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Record Locking with VB6/VBA, ADO, and SqlServer

Posted on 2008-06-09
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Last Modified: 2013-11-27
Using VBA code, ADO, and Sql Server, I get "Timeout Expired" when trying to find a record in a table.  All other machines are executing the same code, updating different document records.  They do Optimistic locking, so they do not keep any locks except at the "rs1.Update" stage.

I understand Sql Server sometimes does page level locking when doing its updates, but 60 second command timeout should be more than enough for any updates to finish, and for a machine to be able to do the Find operation.

Does anyone see what I'm doing wrong, of what else I can try?


Also, here is a note from previous problems I've had, if anyone as any insight on why this happens.
On sql server, if we do Find_DocumentByDocId(rs, 1), then for DocId 2, 3, etc.,
  the first one is ok,  all subsequent ones return an empty dataset.
If we change to adUseClient (even just for the first item), it works ok for all items,
  even the subsequent ones that are not set as adUseClient
If we do adOpenDynamic, subsequent adOpenKeyset are ok; if we do adOpenStatic, the first adOpenKeyset is ok but subsequent ones are EOF
  so... for now, we're using adUseClient until weI find out what the problem is



'Globals
    dim SrcConnection as ADODB.Connection
    ... omitted some code to setup SrcConnection
    ... CommandTimeout = 60

    Dim cmd1 As ADODB.Command, _


' Setup
sub Setup()
    Set cmd1.ActiveConnection = SrcConnection
    cmd1.CommandText = "select * from tDocument where DocId = ?"
    cmd1.CommandType = adCmdText
    cmd1.CommandTimeout = SrcConnection.CommandTimeout
    cmd1.Prepared = True

    Dim prm1 As ADODB.Parameter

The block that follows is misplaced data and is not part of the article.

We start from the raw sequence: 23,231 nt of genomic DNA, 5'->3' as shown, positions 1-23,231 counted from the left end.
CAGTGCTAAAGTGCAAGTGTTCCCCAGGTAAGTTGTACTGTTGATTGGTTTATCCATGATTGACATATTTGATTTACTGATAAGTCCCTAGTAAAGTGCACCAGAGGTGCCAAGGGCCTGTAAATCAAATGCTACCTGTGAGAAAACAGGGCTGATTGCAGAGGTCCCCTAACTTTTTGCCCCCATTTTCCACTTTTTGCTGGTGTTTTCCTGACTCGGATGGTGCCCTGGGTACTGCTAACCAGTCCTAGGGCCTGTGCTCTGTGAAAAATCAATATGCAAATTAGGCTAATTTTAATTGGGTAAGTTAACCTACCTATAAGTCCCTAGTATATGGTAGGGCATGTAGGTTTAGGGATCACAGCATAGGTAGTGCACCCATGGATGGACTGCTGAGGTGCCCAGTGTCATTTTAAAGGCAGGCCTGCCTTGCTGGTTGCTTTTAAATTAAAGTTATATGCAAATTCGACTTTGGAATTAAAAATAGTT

Set prm1 = cmd1.CreateParameter("DocId", adInteger, adParamInput): cmd1.Parameters.Append prm1
end sub

sub Find_DocumentByDocId(byref rs1 as ADODB.Recordset, DocId as Long)
    cmd1(0) = DocId  ' can also do Cmd1("DocId") = DocId

    dim rs1 as ADODB.Recordset
    Set rs1 = New Recordset
    rs1.CursorLocation = adUseClient
   
    rs1.Open cmd1, , adOpenKeyset, adLockOptimistic, 0
end sub

'Repeated calls to find and process another DocId:
sub ProcessDocId(DocId as long)
    dim rs1 as ADODB.RecordSet
    Find_DocumentByDocId rs1,DocId
    If (rs1.EOF Or rs1.BOF) Then
       ... not found
    else
       do some process which may take a minute or two
          the process may change fields in rs1 while it's working, but doesn't do an Update yet
       rs1!DocStatus = "Complete"
       rs1.Update
    end if
    rs1.close
end sub
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Question by:amp834
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12 Comments
 

Author Comment

by:amp834
ID: 21747478
Anyone have any suggestions?
0
 
LVL 58

Expert Comment

by:harfang
ID: 21747732
You could try to simplify your code. I don't really see the need for the command object and its parameter. Since you are (potentially) editing records, stick with a client-side cursor and dynamic recordsets.

You could also open a static recordset for your one-minute processing, and update the field using an update query at the end:

    strSQL _
        = " UPDATE tDocument" _
        & " SET DocStatus = 'Complete'" _
        & " WHERE DocID = " & DocID
    SrcConnection.Execute strSQL

(°v°)
Sub ProcessDocId(DocId As Long)
 

    Dim rs1 As New ADODB.Recordset

    

    rs1.Open "select * from tDocument where DocId = " & DocId, _

        SrcConnection, _